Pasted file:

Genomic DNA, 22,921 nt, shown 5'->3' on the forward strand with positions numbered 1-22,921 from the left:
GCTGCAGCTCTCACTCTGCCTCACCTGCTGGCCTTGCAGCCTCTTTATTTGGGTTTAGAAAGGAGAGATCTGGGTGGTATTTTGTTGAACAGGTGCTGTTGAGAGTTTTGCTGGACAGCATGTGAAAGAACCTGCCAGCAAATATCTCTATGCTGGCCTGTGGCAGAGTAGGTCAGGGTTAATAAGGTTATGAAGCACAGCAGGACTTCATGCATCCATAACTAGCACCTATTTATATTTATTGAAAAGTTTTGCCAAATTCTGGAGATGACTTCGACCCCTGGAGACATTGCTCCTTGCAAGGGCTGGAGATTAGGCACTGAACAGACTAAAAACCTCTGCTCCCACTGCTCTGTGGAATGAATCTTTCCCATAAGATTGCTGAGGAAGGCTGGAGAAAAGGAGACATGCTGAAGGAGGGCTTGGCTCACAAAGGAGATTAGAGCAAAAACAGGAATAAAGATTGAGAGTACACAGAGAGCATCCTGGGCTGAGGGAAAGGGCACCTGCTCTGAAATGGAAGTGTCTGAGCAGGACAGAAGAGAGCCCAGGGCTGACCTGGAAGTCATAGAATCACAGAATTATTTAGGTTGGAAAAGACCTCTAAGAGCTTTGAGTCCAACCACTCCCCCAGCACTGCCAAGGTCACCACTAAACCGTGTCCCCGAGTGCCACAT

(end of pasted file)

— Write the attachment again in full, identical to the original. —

Genomic DNA, 22,921 nt, shown 5'->3' on the forward strand with positions numbered 1-22,921 from the left:
GCTGCAGCTCTCACTCTGCCTCACCTGCTGGCCTTGCAGCCTCTTTATTTGGGTTTAGAAAGGAGAGATCTGGGTGGTATTTTGTTGAACAGGTGCTGTTGAGAGTTTTGCTGGACAGCATGTGAAAGAACCTGCCAGCAAATATCTCTATGCTGGCCTGTGGCAGAGTAGGTCAGGGTTAATAAGGTTATGAAGCACAGCAGGACTTCATGCATCCATAACTAGCACCTATTTATATTTATTGAAAAGTTTTGCCAAATTCTGGAGATGACTTCGACCCCTGGAGACATTGCTCCTTGCAAGGGCTGGAGATTAGGCACTGAACAGACTAAAAACCTCTGCTCCCACTGCTCTGTGGAATGAATCTTTCCCATAAGATTGCTGAGGAAGGCTGGAGAAAAGGAGACATGCTGAAGGAGGGCTTGGCTCACAAAGGAGATTAGAGCAAAAACAGGAATAAAGATTGAGAGTACACAGAGAGCATCCTGGGCTGAGGGAAAGGGCACCTGCTCTGAAATGGAAGTGTCTGAGCAGGACAGAAGAGAGCCCAGGGCTGACCTGGAAGTCATAGAATCACAGAATTATTTAGGTTGGAAAAGACCTCTAAGAGCTTTGAGTCCAACCACTCCCCCAGCACTGCCAAGGTCACCACTAAACCGTGTCCCCGAGTGCCACAT